As I progress, I will continue to share the lessons I am learning and of course, any new photographs. Today’s selection includes one at the end that I took from my window after I returned, when we had a new guest parking in the bay. I’m not entirely sure why some of the photographs came out with a blue tinge to them (I used the same camera settings for all of the photographs) but I presume that it’s got something to do with the rain.

As you can probably tell, I’m not the world’s greatest photographer, but the best way to learn anything is to just have a go and to try and improve thereafter.

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2 Responses to Early Start Boot Camp With Inclement Weather Challenge

  1. Bern says:

    Roger these two paragraphs sum it up for me…

    “I’ve always noted since I relocated to the coast that poor weather feels different here. Back when I lived in a built up area, close to a large city, poor weather was utterly depressing, not least because I was visually presented with wet concrete and glum faces everywhere.

    On the coast, poor weather can be quite exciting with rough seas and strong winds and instead of being a hindrance, it just feels more bracing and refreshing…..”

    As I get older I am finding the winter months living in a city very difficult. I long for a more sunnier climate than the UK can offer during November to February (Think Oz). However I also know I would feel differently if I lived by the coast. There is something about the coast and sea that makes you feel alive, and the changing conditions and reactions that the weather brings adds to the feeling.

    We visited friends in Torquay last summer and many of your pictures look familiar…

    Good to see you posting again Roger, as your posts tend to make me think of ideas and view points I may have missed or not otherwise considered….

  2. ExRat says:

    Hi Bern,

    Thanks for commenting and I’m pleased that you got something from my post.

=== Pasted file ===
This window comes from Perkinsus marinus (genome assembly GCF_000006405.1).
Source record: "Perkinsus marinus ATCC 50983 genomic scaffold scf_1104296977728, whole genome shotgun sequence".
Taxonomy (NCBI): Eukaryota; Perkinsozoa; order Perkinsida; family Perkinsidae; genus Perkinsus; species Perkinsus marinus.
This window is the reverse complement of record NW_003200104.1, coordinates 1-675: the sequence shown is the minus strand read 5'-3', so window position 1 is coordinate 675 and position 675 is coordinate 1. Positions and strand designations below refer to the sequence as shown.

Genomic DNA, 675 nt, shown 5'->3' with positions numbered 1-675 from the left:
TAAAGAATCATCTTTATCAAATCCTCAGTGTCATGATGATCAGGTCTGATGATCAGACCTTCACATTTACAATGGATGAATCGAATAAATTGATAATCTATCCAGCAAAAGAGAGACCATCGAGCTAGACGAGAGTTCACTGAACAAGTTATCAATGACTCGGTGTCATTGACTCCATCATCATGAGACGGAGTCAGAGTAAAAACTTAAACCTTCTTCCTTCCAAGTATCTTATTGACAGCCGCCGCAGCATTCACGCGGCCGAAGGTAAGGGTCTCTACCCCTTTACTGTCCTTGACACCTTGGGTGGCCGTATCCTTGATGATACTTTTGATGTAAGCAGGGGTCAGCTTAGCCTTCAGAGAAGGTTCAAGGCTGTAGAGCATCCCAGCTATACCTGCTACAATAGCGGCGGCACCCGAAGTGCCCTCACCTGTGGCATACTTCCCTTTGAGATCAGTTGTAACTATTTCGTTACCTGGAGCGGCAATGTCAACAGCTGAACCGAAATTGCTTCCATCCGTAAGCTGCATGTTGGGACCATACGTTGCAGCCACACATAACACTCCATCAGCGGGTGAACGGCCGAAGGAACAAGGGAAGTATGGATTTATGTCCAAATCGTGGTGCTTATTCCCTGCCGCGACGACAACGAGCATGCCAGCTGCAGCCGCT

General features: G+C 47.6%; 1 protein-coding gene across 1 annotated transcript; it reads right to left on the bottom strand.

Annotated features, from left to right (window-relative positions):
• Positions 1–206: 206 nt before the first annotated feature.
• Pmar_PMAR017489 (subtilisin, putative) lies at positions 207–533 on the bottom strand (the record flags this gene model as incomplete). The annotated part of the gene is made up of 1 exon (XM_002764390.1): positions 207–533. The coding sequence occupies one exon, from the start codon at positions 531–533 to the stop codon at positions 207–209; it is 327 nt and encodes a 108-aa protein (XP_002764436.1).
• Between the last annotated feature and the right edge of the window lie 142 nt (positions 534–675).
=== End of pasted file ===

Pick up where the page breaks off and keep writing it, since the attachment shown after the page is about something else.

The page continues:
You said –

    “However I also know I would feel differently if I lived by the coast. There is something about the coast and sea that makes you feel alive, and the changing conditions and reactions that the weather brings adds to the feeling.”

    I agree wholeheartedly. What I noticed last week was that the wildlife takes advantage of the fact that there are hardly any humans about. The seagulls are the ones making all of the noise but everything is on the move or the hunt. This is coupled with the constant ‘work’ of the tides and the waves, pounding the land. Even with small waves, it’s impossible not to admire the power of nature when close to the sea, which is a humbling experience.

    These things made me feel alive – I felt like I was sharing a few moments with the creatures, in their time and habitat. Usually (daytime), humans are scurrying about while the creatures observe us doing our stuff. I turned the tables on them!

    I hope that you can get to live near the coast yourself someday because I don’t think that I could give it up now I have got used to it.

    Thanks again for dropping by and commenting, I’m always pleased if I can help someone to think of new ideas or in different ways about something.